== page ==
The other phrase that gave me pause was, "Since none of these stoves are air-tight, mild smoke scent within the shelter and on your gear and person is inevitable." which is true, but a more major factor is lack of adequate draft because of the short stacks. It is a truism in wood stove installations (I used to work at a solar / wood stove installation company) that "a chimney can be too short, too narrow or too wide, but never too tall". Adequate draft ensures a negative pressure at all points in the firebox and along the stack so any gaps or pinholes leak IN, not OUT. If you get a hankering to experiment some more – maybe when you're close to home or the car – bring along a few extra lengths of stack (it could be any galvanized or even aluminum (if you put it on top) duct of the correct size from Home Depot). You'll likely find the smoke smell is greatly reduced and that the fire is even more self-stoking. And, as you correctly note elsewhere, a longer stack will minimize hot sparks landing on your tent – they will be more completely burned when they exit, they will have further to fall through cool air to the tent and may well be blown away entirely.
Alas, the cold, wet, windy place I've been backpacking the most recently – Adak Island in the Aleutians – doesn't have any trees, or I would have gotten a stove and stove jack for my Megamid long ago.Feb 5, 2014 at 11:03 am #2070190
@davidinkenaiLocale: North Woods. Far North.
"not exactly related to lightweight backpacking"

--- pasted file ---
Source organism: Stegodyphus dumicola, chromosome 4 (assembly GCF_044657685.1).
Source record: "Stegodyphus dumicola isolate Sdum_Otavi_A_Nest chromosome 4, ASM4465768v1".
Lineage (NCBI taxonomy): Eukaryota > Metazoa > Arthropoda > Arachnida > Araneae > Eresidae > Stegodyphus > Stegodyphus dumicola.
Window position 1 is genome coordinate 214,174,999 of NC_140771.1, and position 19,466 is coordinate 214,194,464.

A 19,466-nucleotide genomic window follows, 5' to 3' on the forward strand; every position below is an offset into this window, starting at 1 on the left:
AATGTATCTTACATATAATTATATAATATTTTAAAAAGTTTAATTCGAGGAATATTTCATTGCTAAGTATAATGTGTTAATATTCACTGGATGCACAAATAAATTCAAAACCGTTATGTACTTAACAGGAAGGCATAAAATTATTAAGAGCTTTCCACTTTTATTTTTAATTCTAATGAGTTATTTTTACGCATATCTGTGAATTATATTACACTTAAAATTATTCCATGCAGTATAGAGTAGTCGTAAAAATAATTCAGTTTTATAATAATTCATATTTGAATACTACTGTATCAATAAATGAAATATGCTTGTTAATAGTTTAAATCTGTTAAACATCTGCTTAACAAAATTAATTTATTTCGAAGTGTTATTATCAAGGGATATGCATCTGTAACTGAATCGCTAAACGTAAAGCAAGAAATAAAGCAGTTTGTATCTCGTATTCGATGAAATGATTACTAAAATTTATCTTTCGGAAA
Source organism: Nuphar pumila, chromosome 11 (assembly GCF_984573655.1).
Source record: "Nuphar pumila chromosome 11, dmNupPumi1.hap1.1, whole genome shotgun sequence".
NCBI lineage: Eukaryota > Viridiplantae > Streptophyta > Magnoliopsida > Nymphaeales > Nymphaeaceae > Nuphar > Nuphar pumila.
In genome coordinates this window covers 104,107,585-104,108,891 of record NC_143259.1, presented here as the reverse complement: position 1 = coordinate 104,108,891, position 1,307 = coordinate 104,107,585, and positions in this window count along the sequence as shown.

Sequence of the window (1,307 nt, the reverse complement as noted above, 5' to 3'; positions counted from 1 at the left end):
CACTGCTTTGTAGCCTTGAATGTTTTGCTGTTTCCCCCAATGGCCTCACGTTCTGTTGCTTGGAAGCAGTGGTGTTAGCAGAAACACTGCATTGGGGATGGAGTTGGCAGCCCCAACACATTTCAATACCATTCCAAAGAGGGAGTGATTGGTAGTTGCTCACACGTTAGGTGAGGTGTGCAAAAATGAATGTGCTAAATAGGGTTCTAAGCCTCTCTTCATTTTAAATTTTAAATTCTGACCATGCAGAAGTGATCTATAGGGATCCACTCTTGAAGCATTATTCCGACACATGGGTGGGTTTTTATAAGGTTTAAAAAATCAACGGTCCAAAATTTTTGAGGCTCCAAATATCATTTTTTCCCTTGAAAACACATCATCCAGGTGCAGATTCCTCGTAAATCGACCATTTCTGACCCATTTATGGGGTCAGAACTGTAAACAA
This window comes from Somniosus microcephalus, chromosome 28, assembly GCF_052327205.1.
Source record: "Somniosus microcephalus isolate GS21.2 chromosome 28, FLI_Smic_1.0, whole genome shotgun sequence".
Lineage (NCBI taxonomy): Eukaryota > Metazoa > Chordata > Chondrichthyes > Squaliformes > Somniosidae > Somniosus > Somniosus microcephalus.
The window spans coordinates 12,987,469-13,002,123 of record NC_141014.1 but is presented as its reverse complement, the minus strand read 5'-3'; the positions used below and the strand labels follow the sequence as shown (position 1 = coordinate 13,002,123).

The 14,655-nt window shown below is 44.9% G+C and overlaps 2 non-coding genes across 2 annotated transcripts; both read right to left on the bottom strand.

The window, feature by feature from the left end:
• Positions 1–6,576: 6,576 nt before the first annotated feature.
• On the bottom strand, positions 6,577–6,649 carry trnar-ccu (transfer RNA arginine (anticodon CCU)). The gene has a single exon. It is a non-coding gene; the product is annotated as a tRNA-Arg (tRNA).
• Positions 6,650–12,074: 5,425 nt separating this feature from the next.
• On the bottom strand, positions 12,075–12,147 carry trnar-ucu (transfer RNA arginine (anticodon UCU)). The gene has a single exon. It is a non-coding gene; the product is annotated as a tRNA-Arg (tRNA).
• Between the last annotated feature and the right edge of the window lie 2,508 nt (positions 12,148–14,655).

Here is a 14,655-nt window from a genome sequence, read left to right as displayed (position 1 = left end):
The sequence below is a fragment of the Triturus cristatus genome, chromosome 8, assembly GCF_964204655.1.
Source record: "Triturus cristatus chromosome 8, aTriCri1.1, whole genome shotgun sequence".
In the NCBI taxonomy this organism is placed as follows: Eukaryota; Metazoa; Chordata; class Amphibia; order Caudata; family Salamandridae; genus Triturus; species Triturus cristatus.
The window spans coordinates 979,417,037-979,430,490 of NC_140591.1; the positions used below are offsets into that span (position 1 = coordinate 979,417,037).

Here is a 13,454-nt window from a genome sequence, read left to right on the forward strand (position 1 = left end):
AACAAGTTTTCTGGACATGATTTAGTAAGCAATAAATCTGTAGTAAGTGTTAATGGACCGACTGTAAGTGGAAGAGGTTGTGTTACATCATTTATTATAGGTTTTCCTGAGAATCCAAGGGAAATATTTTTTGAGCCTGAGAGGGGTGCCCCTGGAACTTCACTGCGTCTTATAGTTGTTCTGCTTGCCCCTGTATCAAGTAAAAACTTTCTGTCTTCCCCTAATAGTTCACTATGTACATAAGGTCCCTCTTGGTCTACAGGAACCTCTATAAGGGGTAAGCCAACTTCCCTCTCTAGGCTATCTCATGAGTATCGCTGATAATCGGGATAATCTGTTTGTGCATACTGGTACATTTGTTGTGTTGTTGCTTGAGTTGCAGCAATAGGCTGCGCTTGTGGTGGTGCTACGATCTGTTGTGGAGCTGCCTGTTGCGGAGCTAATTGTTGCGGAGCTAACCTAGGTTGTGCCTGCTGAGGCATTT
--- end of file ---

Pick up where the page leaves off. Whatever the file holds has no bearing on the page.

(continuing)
Perhaps it is not related to the lightweight backpacking YOU do, but it very much related to some ULBPing I wish to do. Case in point: BPL's Erin Mckittrick hiked / packrafted 800 human-powered miles past my house and on to much more remote, wilderness regions with (and I'm going to capitalize this for emphasis) A 2-YEAR-OLD AND A 4-YEAR-OLD! Two adults carrying gear, clothing, food for four plus 27 pounds of toddler for a week+ of land and water travel at a time, week after week for 3 months. Obviously, they had to use lots of UL techniques and gear, which included a wood stove in their tent. While circumnavigating Kachemak Bay, they got hammered with 30-40 mph winds and 20F temps plus some snow for a few days. Without a place to warm up and dry out clothing, that kind of trip wouldn't have been tenable. They sent the wood stove home from my house, but regretted that a bit 10 days later when wind and snow returned one last time prior to summer really arriving.